By Sharon Frankenberg,
Attorney at Law
Would it surprise you to hear that the majority of our appellate judges in Tennessee will be up for a “yes-no” retention election in August 2014? Voters may select whether or not to keep each judge listed on the ballot in office. Appellate judges include judges on the Court of Appeals, the Court of Criminal Appeals and the Tennessee Supreme Court. While voters may serve on jury duty or appear in front of a trial judge for a legal matter, members of the voting public have very little interaction with appellate judges. How do they know if the judges are doing a good job? Does anyone know?
Known as the “Tennessee Plan” since 1994, merit selection of judges has been a feature of the Tennessee judiciary since 1971. It began with the creation of the Appellate Court Nominating Commission by the Legislature which morphed over time into the Judicial Nominating Commission. That commission was terminated on June 30, 2012 and did no further business after its “sunset” on June 30 of this year. The members of the commission were appointed by the speaker of the respective Houses from the public and from nominees offered by various bar groups. The statute required a conscious effort to balance geography, race and gender in the makeup of the commission. Nonlawyers were also included as members of the commission.
The function of the Tennessee Plan is to provide a screening process for all gubernatorial appointments of appellate judges and trial judges. More than 76 judges have been appointed under the Tennessee Plan’s merit selection feature. After the judges had been appointed, formal judicial performance evaluations are provided by the Judicial Performance Evaluation Commission. This panel reviews the work of individual appellate judges and gives an opinion to voters as to whether or not they should be given new terms. This merit retention feature of the Tennessee Plan has proven to provide opportunities for women and ethnic and minority judges to prove their qualifications before being subject to election. It also reduces the impact of partisan elections on the judiciary by keeping political money and advertising at a minimum. The retention election is not a just rubber stamp however. Former Supreme Court Justice Penny Jo White received a “no” vote that removed her from the bench.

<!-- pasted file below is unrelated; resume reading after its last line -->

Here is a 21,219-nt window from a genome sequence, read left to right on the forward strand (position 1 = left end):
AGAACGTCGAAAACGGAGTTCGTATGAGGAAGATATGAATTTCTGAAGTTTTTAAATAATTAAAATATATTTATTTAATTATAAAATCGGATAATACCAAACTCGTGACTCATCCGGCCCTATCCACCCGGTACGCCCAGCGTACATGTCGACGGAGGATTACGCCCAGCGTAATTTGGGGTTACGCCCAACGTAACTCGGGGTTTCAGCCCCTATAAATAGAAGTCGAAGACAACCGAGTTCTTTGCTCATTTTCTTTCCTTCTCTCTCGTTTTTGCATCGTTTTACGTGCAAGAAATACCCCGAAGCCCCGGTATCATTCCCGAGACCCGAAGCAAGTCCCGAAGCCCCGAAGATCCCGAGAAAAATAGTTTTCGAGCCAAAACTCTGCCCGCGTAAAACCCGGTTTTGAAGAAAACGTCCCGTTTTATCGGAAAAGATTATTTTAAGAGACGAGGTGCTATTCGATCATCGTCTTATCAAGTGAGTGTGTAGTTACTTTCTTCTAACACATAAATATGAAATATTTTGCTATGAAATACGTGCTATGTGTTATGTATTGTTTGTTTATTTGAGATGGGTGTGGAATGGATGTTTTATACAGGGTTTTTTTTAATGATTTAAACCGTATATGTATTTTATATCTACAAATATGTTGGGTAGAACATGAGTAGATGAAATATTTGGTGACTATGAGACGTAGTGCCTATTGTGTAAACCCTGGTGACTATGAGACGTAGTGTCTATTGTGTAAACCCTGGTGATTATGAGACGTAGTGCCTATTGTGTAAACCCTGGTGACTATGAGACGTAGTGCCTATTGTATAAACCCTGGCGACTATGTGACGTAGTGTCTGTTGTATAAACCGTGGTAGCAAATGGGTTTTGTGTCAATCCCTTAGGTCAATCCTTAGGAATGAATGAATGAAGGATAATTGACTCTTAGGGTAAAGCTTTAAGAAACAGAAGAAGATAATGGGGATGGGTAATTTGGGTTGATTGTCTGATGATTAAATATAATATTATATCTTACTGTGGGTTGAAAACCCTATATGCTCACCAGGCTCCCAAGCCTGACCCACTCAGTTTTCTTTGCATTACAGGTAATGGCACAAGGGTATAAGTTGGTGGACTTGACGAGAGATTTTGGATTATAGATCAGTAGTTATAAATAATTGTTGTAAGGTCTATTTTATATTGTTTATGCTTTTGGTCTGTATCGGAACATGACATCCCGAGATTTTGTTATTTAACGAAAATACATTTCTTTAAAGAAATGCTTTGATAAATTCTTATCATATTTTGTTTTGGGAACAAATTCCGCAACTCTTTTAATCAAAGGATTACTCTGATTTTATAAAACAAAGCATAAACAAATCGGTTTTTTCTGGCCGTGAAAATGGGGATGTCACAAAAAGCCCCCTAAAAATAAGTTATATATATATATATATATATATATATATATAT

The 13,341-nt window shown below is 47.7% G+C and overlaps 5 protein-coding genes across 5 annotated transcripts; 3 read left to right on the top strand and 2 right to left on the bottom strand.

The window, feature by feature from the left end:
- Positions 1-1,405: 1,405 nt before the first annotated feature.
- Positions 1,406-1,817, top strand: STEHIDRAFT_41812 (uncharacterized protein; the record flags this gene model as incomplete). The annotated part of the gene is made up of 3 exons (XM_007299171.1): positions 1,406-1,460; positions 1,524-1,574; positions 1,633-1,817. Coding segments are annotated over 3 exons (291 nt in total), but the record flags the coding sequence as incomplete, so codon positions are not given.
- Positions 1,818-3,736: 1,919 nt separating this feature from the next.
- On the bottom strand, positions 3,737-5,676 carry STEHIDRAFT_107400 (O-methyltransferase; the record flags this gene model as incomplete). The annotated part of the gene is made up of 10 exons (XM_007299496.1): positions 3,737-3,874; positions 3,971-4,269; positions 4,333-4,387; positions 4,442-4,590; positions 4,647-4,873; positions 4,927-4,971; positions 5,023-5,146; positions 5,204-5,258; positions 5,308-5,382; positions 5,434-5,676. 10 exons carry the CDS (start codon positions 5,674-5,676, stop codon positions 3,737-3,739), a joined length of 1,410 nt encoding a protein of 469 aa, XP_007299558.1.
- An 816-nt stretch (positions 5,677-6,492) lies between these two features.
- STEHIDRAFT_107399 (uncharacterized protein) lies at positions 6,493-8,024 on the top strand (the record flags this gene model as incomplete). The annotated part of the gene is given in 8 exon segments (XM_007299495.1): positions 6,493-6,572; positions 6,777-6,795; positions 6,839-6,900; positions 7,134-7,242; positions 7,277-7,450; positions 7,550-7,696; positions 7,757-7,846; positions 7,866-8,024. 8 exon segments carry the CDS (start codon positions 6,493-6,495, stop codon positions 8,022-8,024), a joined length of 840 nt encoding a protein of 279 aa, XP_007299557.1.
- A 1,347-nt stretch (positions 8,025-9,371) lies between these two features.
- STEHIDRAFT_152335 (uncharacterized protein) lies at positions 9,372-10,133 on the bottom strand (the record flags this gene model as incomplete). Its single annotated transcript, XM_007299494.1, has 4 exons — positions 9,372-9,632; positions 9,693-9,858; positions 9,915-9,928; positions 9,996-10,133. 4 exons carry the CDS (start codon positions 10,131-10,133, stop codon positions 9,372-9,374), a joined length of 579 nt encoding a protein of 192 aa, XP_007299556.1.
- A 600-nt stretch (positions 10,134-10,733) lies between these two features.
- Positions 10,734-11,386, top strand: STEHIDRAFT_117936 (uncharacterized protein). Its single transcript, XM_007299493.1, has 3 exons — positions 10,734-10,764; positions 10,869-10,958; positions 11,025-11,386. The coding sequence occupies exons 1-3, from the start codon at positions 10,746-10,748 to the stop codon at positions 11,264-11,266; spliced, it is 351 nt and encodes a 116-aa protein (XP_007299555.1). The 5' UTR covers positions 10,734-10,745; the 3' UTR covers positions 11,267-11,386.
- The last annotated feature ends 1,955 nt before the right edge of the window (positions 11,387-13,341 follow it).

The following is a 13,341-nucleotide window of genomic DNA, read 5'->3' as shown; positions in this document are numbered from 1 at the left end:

On October 16, 2013, Governor Haslam issued Executive Order No. 34 establishing the Governor’s Commission for Judicial Appointments which reinstates a version of the Judicial Nominating Commission. The Order states, “in order to sustain the third and equal branch of government and its continued operations, it is essential to continue to fill judicial vacancies with men and women of the highest caliber, who by temperament, ability and integrity will freely, impartially and independently interpret the laws and administer justice.” As such, the Governor may continue to make judicial appointments and will continue to have possible judicial nominees available to him who have been interviewed and screened by his new commissioners. The new Commission for Judicial Appointments will be composed of the eleven incumbent members of the old Judicial Nominating Commission plus six new members appointed by the Governor in consultation with the Speaker of the House of Representatives and the Speaker of the Senate. This action by the Governor puts stability back in our judicial system which has felt stress from not knowing what would happen as judicial vacancies come open.
The Tennessee Plan is being challenged by a proposed constitutional amendment going before voters in 2014. The proposal would replace Tennessee’s current plan of merit selection and retention elections with a system allowing the governor to appoint appellate judges, subject to legislative confirmation, followed by retention elections. As we get closer to the 2014 election, expect to hear much more about this proposed constitutional amendment.